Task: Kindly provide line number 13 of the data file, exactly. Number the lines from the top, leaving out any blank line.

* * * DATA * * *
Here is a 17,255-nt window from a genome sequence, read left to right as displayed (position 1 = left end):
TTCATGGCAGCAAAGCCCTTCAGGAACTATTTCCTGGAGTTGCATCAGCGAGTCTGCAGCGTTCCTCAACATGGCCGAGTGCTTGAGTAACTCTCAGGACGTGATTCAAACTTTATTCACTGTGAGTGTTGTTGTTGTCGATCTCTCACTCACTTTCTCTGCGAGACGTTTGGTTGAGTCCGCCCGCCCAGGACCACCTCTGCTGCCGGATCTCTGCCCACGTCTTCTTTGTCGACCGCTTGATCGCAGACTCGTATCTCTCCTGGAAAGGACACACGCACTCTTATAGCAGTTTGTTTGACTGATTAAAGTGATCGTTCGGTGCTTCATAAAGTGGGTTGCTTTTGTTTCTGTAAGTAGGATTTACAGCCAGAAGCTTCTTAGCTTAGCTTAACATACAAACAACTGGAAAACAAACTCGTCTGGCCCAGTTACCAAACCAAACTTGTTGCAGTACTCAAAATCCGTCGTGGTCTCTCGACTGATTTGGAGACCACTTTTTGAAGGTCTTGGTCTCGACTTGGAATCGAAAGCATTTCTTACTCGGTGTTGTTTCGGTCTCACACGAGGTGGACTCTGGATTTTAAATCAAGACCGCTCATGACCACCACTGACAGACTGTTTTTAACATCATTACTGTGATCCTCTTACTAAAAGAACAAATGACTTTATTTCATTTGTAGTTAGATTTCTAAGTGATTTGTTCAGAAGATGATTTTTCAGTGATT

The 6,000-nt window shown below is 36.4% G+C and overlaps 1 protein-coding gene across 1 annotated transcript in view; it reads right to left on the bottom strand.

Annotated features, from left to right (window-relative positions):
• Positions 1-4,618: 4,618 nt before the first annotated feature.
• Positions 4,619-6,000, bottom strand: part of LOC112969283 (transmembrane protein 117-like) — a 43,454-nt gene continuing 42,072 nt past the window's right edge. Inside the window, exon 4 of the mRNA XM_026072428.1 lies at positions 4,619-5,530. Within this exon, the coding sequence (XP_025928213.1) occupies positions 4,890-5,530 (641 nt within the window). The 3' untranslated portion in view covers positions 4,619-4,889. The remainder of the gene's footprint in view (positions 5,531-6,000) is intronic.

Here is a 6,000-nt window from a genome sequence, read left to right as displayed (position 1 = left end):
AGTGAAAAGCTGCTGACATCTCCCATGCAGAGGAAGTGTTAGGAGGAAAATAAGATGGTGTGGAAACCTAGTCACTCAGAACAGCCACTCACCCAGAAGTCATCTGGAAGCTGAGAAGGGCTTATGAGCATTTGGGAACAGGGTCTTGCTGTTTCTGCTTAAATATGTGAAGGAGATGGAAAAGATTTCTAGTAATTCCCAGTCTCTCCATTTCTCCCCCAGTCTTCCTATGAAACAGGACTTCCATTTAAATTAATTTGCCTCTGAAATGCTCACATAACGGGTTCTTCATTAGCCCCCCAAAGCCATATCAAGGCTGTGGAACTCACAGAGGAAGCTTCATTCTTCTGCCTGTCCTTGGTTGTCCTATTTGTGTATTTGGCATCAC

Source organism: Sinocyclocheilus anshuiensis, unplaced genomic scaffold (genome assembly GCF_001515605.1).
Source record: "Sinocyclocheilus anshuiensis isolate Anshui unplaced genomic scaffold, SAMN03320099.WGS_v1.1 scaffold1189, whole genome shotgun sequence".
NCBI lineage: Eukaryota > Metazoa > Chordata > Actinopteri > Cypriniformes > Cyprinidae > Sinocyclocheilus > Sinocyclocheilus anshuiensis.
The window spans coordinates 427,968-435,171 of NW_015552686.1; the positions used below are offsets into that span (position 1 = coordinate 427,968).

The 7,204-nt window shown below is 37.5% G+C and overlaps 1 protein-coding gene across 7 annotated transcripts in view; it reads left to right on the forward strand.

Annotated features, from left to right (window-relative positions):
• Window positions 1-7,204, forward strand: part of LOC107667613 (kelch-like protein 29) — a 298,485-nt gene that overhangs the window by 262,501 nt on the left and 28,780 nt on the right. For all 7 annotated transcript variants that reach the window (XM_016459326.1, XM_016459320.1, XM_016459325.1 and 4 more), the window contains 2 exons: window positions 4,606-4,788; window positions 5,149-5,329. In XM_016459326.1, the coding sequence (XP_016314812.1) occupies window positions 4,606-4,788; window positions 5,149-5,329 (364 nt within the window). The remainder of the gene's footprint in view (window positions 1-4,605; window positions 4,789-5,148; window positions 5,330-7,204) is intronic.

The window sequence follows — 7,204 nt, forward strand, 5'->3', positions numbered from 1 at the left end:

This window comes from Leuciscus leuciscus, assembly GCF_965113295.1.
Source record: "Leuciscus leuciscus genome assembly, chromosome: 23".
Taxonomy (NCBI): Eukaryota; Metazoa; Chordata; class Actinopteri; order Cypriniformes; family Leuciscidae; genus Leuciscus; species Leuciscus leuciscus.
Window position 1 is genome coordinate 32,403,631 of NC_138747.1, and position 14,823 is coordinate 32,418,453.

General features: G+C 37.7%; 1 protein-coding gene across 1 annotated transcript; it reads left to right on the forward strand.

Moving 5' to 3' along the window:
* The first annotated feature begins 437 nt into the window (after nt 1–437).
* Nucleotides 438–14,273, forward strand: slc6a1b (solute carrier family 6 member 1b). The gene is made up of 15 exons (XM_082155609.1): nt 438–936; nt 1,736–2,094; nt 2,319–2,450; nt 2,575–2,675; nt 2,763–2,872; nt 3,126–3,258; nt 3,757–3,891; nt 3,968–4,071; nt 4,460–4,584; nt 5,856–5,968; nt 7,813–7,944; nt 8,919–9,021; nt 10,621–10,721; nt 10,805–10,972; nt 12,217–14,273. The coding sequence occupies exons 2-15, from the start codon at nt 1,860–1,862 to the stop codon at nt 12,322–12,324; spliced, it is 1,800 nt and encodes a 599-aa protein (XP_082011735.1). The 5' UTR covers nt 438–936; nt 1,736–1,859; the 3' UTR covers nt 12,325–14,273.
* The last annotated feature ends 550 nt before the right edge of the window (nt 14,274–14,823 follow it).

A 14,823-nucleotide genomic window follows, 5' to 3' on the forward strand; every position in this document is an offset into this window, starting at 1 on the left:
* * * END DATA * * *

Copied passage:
The 7,204-nt window shown below is 37.5% G+C and overlaps 1 protein-coding gene across 7 annotated transcripts in view; it reads left to right on the forward strand.